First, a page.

With some signs Millennial-generation support for LGBT rights is waning, an advocacy group says the Democratic presidential debates should focus more on gay-rights issues in this election season.
In the first four Democratic presidential debates, the issue of gay rights has mostly been tangential and brief, said Sarah Kate Ellis, president and CEO of GLAAD, the LGBT media advocacy group. It’s not enough to Ellis that one of the candidates is openly gay, or that many of the candidates are talking about the topic on the campaign trail. There needs to be discussion on a national stage, she said, pointing to the debate next month in Houston.
“Everything is assumed that they are for LGBTQ people, and no one is holding their feet to the fire as to how they are for LGBTQ people,” Ellis said.
Her concern stems from 2016, when Trump’s offhanded statements of support for LGBT people didn’t get much questioning, and the issue didn’t have a central role in the debates, Ellis said. There’s also been a spike in the number of killings of transgender people, particularly women of color, as well as an increase in hate crimes against LGBT people, she said.
The Trump administration has rescinded Obama-era policies that protected transgender students and LGBT workers, removed LGBT questions from government needs surveys, canceled plans to add LGBT designations to the 2020 Census, and moved to ban transgender soldiers from the military.
“It was a missed opportunity,” said Joshua Darr, assistant professor of political communication at Louisiana State University, said of the debates. “It would have been an issue that may have benefited them to bring up.”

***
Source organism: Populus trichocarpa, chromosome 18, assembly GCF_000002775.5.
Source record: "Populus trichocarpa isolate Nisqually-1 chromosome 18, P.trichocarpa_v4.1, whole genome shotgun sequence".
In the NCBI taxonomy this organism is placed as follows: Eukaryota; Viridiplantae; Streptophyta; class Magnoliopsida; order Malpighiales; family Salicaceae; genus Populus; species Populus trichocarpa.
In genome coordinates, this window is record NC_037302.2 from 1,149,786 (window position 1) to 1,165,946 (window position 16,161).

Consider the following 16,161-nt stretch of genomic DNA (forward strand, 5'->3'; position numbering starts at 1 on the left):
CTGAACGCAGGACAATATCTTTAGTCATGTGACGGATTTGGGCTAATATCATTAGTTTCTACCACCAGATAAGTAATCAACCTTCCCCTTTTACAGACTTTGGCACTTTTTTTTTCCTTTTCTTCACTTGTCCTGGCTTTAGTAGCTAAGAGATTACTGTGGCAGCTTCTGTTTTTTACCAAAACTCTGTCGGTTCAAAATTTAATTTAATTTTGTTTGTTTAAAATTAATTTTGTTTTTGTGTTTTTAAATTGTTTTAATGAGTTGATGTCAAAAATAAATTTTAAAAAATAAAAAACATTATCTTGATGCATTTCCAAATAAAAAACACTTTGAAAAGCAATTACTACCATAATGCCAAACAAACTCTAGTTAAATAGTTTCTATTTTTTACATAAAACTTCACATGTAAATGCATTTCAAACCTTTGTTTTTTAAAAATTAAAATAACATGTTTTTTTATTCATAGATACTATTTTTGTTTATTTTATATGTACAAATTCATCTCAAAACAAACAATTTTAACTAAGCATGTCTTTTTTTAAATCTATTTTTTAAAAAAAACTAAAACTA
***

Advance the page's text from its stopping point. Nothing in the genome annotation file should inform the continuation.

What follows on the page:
Still, with candidates themselves seeking to distinguish themselves from the crowded field and all of them in general agreement on the issue, it makes sense that the topic didn’t come up, Darr said.
In some ways, Trump is setting the agenda of the debate, said Democratic strategist Joel Payne. The more attention his rhetoric gets, the more that topic is discussed on the debate stage.
And while some might have expected Pete Buttigieg, the openly gay candidate, to bring up the issue himself, Payne said it’s the other way around.
“Obama didn’t really favor every opportunity to go at race because he didn’t want to be defined by race solely,” Payne said. “Similarly, Buttigieg does not want to be solely defined as the LGBTQ rights candidates.”
CNN, which hosted the debates last week, and the Democratic National Committee did not respond to requests for comment.
A Harris Poll released this year in cooperation with GLAAD, formerly known as the Gay and Lesbian Alliance Against Defamation, indicated that the percentage of non-LGBTQ people ages 18 to 34 who favor gay rights fell to 45% in 2018 from 63% as recently as 2016. Those same respondents reported being more uncomfortable in situations such as learning a family member, teacher, or doctor is LGBTQ.
But the share of Americans who support gay marriage overall rose to 61% this year, with 31% opposing it, near the highest support since Pew Research began polling on the topic. As recently as 2004, 60% of Americans opposed gay married, Pew found.
“The fact is, Americans do not know that we are not equal in this country,” Ellis said. “And if we are not on that stage, and the candidates not talking about that, then the American people don’t even know it’s an issue.”
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